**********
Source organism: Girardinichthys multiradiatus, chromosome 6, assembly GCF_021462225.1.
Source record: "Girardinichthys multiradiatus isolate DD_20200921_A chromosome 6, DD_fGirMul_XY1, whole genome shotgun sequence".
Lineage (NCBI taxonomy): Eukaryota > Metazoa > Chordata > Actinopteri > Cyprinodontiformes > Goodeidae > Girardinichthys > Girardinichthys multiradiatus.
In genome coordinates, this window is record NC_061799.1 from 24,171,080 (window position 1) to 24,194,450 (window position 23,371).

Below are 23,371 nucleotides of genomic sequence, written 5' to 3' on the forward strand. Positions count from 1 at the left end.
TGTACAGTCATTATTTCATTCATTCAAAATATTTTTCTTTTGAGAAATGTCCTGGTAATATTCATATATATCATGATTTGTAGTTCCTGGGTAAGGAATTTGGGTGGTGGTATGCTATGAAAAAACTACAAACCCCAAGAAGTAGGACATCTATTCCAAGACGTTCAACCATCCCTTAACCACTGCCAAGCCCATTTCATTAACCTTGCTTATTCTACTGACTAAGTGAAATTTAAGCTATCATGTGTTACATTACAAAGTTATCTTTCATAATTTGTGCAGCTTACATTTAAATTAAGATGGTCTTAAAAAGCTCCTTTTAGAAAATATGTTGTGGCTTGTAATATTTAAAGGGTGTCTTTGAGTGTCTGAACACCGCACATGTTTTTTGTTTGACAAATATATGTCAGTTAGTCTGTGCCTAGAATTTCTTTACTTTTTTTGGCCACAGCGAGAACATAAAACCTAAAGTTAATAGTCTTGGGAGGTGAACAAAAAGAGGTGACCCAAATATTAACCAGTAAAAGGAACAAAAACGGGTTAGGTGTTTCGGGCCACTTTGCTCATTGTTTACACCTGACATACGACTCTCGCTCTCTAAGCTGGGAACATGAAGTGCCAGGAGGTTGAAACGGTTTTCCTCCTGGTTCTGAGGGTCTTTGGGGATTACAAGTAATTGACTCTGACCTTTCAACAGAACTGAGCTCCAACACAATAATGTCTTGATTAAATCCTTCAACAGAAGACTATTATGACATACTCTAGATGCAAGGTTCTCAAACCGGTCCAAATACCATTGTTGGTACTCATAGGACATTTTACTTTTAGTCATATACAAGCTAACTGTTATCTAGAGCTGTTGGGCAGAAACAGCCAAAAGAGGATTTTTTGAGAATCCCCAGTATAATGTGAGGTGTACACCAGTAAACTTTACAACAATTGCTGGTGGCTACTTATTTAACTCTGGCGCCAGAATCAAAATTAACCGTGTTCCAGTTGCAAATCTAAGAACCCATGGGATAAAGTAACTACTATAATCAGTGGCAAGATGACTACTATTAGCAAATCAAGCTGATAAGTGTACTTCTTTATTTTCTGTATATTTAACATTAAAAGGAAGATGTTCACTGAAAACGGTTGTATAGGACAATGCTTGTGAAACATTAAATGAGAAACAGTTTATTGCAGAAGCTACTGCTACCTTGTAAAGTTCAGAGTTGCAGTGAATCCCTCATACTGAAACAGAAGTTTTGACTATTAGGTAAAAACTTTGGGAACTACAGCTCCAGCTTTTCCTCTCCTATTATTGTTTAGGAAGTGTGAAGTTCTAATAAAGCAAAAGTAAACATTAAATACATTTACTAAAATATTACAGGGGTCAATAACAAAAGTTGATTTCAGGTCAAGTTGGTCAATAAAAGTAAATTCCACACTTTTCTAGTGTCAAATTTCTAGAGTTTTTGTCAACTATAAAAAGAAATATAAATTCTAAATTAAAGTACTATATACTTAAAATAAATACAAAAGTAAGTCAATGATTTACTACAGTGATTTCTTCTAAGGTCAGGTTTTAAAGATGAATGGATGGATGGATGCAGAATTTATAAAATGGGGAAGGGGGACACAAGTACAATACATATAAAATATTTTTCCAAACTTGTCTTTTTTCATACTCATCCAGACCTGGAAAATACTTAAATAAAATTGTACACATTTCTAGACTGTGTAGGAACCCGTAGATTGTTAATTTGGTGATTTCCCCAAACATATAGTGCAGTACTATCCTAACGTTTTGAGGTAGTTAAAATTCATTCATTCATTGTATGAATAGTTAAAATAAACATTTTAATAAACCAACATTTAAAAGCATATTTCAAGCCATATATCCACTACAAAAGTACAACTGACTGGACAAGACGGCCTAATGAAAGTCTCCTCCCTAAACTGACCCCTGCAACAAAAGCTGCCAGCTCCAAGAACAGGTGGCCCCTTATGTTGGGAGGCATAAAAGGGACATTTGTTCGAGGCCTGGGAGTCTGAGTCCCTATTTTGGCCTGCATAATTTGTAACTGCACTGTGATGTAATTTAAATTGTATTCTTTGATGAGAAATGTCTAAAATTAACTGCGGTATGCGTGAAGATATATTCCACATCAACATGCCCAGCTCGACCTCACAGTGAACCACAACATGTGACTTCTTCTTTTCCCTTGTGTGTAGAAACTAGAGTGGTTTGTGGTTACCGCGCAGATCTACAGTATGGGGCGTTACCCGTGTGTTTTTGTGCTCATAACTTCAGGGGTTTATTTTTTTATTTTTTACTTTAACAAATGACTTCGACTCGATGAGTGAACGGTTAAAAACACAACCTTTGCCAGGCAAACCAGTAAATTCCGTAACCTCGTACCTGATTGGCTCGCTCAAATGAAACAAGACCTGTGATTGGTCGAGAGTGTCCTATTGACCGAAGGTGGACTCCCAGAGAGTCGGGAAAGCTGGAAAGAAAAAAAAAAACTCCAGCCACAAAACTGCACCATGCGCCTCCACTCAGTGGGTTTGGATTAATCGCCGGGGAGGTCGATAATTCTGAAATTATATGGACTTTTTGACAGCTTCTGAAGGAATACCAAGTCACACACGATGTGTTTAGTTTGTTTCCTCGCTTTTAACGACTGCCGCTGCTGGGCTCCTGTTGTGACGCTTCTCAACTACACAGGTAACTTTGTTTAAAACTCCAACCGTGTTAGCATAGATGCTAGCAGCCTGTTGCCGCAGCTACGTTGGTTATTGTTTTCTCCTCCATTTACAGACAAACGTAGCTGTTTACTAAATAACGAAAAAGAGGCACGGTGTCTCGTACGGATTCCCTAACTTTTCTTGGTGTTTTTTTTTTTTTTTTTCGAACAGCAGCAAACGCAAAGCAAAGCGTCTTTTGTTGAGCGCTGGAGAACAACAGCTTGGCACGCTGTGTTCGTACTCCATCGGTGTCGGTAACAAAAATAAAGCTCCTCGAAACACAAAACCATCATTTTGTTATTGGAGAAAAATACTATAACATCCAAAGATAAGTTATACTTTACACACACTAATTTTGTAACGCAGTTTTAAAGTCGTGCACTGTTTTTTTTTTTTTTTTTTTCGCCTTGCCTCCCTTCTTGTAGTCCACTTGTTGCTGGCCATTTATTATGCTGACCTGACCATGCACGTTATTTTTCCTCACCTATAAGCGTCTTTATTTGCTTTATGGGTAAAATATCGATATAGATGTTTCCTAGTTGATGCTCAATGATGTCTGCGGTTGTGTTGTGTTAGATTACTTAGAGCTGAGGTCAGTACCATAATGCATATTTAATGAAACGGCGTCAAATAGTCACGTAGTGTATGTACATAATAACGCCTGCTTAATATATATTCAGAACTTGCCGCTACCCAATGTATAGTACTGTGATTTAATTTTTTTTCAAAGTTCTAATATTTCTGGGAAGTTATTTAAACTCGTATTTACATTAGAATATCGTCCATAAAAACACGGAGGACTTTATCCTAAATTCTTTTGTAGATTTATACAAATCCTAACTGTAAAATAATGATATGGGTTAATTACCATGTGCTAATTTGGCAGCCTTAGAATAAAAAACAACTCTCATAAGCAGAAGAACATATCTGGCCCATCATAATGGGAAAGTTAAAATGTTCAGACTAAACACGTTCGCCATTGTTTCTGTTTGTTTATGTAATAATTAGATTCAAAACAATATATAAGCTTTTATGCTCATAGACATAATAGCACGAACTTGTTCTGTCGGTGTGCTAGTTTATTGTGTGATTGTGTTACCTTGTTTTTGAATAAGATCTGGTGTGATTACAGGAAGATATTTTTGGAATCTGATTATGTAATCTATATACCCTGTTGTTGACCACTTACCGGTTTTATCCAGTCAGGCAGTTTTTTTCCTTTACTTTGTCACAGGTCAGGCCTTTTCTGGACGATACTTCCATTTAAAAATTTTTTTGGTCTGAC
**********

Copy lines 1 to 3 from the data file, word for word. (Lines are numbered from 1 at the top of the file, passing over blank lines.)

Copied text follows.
Source organism: Girardinichthys multiradiatus, chromosome 6, assembly GCF_021462225.1.
Source record: "Girardinichthys multiradiatus isolate DD_20200921_A chromosome 6, DD_fGirMul_XY1, whole genome shotgun sequence".
Lineage (NCBI taxonomy): Eukaryota > Metazoa > Chordata > Actinopteri > Cyprinodontiformes > Goodeidae > Girardinichthys > Girardinichthys multiradiatus.